Haake has developed something called the "performance-improvement index", which uses very simple physics to compare the relative improvement of top athletes in different sports over the last 100 years.
The model shows that the performance-improvement index in the men's 100 m sprint is increasing at a time when those of other events, such as javelin and swimming, have plateaued or decreased.
Some of the reasons for these changes, which Haake describes in this feature, are because of technological interventions that have changed the face of the sport. The performance of javelin throwers, for example, was improving drastically up until the mid-1980s, to a point where officials were concerned for crowd safety.
At the time, javelins would float to the ground and land flat, meaning it was very hard to tell where the tip had hit the ground. As such, the International Association of Athletics Federations (IAAF) changed the specifications of the javelin itself, moving its centre of mass towards the tip by 4 cm and so forcing the javelin to land on its tip, thus reducing throwing distances by about 9 m.
Haake also describes the step-change in the men's 100 m in the mid-1970s with the introduction of fully automated timing.
In swimming, an unprecedented 25 and 47 world records were broken in 2008 and 2009, respectively, with tight-fitting, full-body swimsuits seen as the main reason.
The swimsuits, which have now been banned by swimming's ruling body (FINA), were relatively tight and reduced the cross-sectional area of the body by pulling it into a more cylindrical shape, thus reducing drag. They were made from polyurethane, which also affected the way the water flowed over the body.
As Haake writes, "One way of finding out how exactly technology affects sporting performance is to examine the physics involved. We can then try to quantify the effect of technology on sporting events – and find out whether it really is all about the equipment."
From Monday 9 July, this month's edition of Physics World will be freely available as a PDF download from http://physicsworld.com.
The Steve Haake feature, along with a selection of videos of him talking about the physics of running, swimming and cycling, can be viewed at http://physicsworld.com from Thursday 12 July.Also in this issue:
Balance, angular momentum and sport -- "biomechanic" Roland Ennos from Manchester University explains how gymnasts, divers and long jumpers all use simple physics principles to perform amazing balancing acts
From rocks in Colorado, evidence of a 'chaotic solar system'
23.02.2017 | University of Wisconsin-Madison
Prediction: More gas-giants will be found orbiting Sun-like stars
22.02.2017 | Carnegie Institution for Science
In the field of nanoscience, an international team of physicists with participants from Konstanz has achieved a breakthrough in understanding heat transport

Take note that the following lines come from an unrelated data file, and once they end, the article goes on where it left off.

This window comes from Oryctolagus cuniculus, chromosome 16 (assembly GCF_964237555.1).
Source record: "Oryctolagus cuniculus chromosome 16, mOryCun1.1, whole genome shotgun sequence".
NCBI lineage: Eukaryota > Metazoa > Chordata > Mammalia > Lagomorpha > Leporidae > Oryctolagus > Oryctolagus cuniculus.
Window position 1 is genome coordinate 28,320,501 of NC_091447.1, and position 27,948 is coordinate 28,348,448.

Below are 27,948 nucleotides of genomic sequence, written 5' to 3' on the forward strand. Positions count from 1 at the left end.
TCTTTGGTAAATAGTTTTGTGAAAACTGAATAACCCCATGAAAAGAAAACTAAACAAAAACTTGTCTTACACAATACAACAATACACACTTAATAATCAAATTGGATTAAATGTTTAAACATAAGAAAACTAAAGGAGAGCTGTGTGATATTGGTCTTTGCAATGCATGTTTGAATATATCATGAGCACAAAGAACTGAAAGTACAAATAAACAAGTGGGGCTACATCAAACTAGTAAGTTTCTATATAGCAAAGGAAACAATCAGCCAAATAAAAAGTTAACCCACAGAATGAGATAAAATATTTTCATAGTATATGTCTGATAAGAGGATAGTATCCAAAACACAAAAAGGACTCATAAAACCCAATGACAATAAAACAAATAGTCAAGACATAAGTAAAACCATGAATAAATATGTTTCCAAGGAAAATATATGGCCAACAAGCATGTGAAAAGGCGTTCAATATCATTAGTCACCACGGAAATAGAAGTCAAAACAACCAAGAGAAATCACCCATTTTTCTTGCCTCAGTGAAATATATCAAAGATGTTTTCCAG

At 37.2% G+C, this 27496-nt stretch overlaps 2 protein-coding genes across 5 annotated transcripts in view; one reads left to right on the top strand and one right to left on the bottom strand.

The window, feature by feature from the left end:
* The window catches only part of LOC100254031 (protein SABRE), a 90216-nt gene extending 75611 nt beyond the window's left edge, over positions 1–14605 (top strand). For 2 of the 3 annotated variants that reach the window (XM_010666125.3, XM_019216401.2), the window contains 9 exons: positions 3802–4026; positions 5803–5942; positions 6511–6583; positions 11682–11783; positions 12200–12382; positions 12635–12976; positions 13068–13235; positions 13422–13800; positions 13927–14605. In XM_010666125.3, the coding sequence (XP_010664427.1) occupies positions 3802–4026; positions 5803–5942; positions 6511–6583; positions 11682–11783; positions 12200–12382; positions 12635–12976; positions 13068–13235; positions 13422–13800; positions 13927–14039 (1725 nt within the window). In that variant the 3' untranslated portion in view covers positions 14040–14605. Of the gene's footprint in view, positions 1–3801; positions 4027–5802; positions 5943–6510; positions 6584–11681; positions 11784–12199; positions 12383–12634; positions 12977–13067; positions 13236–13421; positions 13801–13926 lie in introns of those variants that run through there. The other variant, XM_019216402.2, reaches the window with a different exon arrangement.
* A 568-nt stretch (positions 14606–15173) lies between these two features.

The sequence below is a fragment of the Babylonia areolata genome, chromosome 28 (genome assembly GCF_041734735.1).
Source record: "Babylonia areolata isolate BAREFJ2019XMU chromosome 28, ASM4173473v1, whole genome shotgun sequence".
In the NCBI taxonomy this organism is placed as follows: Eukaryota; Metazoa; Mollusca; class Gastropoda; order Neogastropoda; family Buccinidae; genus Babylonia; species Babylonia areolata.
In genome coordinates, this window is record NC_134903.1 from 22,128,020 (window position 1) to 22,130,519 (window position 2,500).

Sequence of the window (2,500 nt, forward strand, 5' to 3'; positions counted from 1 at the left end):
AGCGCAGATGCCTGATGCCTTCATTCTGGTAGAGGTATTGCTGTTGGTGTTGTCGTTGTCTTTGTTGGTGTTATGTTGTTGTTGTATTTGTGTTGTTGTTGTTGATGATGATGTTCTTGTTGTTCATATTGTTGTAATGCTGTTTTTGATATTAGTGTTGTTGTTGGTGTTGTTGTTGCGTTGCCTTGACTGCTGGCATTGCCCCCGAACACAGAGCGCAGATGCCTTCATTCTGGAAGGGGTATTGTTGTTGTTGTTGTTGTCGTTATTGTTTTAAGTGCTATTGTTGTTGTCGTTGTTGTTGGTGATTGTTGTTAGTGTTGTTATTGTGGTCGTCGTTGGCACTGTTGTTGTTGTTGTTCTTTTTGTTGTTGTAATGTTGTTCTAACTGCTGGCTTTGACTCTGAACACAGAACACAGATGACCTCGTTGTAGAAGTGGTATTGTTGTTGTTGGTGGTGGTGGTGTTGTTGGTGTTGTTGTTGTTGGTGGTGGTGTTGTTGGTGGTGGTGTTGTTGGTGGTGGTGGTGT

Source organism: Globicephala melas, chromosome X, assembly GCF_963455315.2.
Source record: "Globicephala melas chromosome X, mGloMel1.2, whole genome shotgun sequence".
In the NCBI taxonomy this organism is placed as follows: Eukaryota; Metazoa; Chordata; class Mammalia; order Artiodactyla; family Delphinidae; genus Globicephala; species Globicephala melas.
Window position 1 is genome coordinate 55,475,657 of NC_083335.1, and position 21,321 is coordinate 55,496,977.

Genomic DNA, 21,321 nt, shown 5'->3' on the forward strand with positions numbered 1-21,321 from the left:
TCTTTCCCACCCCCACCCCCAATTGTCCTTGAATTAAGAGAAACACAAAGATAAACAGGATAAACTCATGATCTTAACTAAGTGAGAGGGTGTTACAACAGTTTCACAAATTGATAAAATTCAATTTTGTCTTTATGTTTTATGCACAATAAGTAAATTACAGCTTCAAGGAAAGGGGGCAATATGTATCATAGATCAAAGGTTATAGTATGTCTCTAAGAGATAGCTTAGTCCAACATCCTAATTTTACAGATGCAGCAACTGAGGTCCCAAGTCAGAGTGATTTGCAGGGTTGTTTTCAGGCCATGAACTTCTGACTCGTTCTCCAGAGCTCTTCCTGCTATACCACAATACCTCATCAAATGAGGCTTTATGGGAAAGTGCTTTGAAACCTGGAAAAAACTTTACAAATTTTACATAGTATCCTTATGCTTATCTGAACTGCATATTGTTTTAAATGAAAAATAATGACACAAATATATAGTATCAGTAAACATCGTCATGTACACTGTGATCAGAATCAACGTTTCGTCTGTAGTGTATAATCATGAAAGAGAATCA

Cells need to repair damaged DNA in our genes to prevent the development of cancer and other diseases. Our cells therefore activate and send “repair-proteins”...
The Fraunhofer IWS Dresden and Technische Universität Dresden inaugurated their jointly operated Center for Additive Manufacturing Dresden (AMCD) with a festive ceremony on February 7, 2017. Scientists from various disciplines perform research on materials, additive manufacturing processes and innovative technologies, which build up components in a layer by layer process. This technology opens up new horizons for component design and combinations of functions. For example during fabrication, electrical conductors and sensors are already able to be additively manufactured into components. They provide information about stress conditions of a product during operation.
The 3D-printing technology, or additive manufacturing as it is often called, has long made the step out of scientific research laboratories into industrial...
Nature does amazing things with limited design materials. Grass, for example, can support its own weight, resist strong wind loads, and recover after being...
Nanometer-scale magnetic perforated grids could create new possibilities for computing. Together with international colleagues, scientists from the Helmholtz Zentrum Dresden-Rossendorf (HZDR) have shown how a cobalt grid can be reliably programmed at room temperature. In addition they discovered that for every hole ("antidot") three magnetic states can be configured. The results have been published in the journal "Scientific Reports".
Physicist Dr. Rantej Bali from the HZDR, together with scientists from Singapore and Australia, designed a special grid structure in a thin layer of cobalt in...
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